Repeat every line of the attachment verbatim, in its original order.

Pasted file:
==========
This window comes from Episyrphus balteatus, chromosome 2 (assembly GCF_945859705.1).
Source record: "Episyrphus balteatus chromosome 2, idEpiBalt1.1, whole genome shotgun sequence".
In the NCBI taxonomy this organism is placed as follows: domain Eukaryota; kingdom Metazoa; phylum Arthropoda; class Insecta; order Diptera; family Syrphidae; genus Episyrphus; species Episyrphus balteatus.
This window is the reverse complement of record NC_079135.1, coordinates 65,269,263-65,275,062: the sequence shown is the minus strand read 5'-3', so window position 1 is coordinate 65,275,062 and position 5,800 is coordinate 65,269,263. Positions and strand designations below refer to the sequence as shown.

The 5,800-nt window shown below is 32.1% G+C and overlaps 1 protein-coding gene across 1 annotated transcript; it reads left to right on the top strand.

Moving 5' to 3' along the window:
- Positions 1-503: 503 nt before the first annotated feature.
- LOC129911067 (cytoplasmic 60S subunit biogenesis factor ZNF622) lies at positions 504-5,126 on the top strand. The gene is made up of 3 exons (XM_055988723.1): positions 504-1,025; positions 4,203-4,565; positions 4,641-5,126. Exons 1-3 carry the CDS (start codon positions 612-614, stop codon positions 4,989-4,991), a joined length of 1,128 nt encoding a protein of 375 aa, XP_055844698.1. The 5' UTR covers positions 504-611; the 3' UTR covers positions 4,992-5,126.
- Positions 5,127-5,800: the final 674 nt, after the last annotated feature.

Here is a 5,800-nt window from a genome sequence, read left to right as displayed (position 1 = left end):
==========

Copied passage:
This window comes from Episyrphus balteatus, chromosome 2 (assembly GCF_945859705.1).
Source record: "Episyrphus balteatus chromosome 2, idEpiBalt1.1, whole genome shotgun sequence".
In the NCBI taxonomy this organism is placed as follows: domain Eukaryota; kingdom Metazoa; phylum Arthropoda; class Insecta; order Diptera; family Syrphidae; genus Episyrphus; species Episyrphus balteatus.
This window is the reverse complement of record NC_079135.1, coordinates 65,269,263-65,275,062: the sequence shown is the minus strand read 5'-3', so window position 1 is coordinate 65,275,062 and position 5,800 is coordinate 65,269,263. Positions and strand designations below refer to the sequence as shown.

The 5,800-nt window shown below is 32.1% G+C and overlaps 1 protein-coding gene across 1 annotated transcript; it reads left to right on the top strand.

Moving 5' to 3' along the window:
- Positions 1-503: 503 nt before the first annotated feature.
- LOC129911067 (cytoplasmic 60S subunit biogenesis factor ZNF622) lies at positions 504-5,126 on the top strand. The gene is made up of 3 exons (XM_055988723.1): positions 504-1,025; positions 4,203-4,565; positions 4,641-5,126. Exons 1-3 carry the CDS (start codon positions 612-614, stop codon positions 4,989-4,991), a joined length of 1,128 nt encoding a protein of 375 aa, XP_055844698.1. The 5' UTR covers positions 504-611; the 3' UTR covers positions 4,992-5,126.
- Positions 5,127-5,800: the final 674 nt, after the last annotated feature.

Here is a 5,800-nt window from a genome sequence, read left to right as displayed (position 1 = left end):